Upper Airway Resistance

People with Upper Airway Resistance Syndrome (UARS) snore but they don’t have all the symptoms that must be present to be diagnosed with obstructive sleep apnea.

Upper Airway Resistance Syndrome falls between snoring and sleep apnea on the range of sleep disordered breathing. People with Airway Resistance experience a partial blockage of the airway, which results in resistance to airflow and difficulty breathing. Although snoring may or may not be present, patients with Airway Resistance do not stop breathing like patients with obstructive sleep apnea. However, airway resistance is a serious problem.

If you have Airway Resistance, it’s as if you have to breathe through a very small straw. To get enough air into your lungs you have to suck with much greater pressure which causes more work for the muscles of your heart and puts extra stress on your cardiovascular system. This can cause numerous symptoms including sleepiness or fatigue, clenching of the teeth, headaches, reflux, weight gain, and fibromyalgia.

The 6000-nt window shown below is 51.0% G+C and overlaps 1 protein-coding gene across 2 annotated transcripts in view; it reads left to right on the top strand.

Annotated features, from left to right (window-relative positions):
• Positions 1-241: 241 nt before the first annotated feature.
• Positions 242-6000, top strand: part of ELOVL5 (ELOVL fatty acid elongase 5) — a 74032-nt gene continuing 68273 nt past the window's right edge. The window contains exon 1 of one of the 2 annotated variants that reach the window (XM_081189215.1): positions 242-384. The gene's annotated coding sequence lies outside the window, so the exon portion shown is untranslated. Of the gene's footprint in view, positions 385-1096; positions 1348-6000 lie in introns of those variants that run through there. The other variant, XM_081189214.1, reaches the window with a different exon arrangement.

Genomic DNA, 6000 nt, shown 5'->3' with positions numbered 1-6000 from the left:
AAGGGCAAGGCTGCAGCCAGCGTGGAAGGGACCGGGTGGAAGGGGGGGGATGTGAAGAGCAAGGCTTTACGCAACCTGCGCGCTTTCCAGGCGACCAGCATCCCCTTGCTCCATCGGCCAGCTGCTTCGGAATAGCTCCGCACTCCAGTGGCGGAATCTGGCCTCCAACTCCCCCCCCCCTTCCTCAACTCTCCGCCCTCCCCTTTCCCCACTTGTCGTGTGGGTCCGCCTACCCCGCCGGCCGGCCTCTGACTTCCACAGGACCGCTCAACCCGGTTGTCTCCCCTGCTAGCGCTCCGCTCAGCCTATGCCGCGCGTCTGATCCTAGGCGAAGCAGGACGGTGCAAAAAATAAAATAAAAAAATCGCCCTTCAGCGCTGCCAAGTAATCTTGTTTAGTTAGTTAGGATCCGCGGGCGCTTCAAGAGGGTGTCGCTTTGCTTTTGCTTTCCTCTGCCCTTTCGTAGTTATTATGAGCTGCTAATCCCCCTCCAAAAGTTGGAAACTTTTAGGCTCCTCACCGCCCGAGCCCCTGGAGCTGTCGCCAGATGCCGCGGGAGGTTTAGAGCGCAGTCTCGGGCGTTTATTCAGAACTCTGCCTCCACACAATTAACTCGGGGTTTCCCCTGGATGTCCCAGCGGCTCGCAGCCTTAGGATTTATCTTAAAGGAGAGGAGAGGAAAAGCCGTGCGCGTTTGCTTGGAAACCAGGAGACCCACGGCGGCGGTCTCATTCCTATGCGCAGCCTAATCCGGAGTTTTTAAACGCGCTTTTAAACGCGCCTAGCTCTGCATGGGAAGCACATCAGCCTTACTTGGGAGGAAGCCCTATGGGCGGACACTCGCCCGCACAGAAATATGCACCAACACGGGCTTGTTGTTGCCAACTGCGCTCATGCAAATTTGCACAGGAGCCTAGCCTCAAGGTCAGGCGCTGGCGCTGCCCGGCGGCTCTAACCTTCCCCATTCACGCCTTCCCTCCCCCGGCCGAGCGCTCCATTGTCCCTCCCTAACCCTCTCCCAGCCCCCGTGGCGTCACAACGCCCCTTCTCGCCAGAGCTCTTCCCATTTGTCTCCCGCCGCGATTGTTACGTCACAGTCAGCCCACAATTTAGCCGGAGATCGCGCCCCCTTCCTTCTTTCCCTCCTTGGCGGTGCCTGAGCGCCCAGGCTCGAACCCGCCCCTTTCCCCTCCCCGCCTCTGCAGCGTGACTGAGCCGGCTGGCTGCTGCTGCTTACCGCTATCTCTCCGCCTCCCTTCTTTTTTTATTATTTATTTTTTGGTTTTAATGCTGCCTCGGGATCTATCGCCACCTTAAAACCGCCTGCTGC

Unfortunately, most people with Airway Resistance don’t know they have it and as a result don’t get any treatment. In fact, most people only get treated for sleep disordered breathing if they meet the diagnosis criteria for sleep apnea.

Treatment for Airway Resistance can do a lot to improve your health because it will be easier for you to breathe at night. If you start treating your sleep disordered breathing early when it is classified as Airway Resistance, you may prevent it from turning into the more severe problem of obstructive sleep apnea.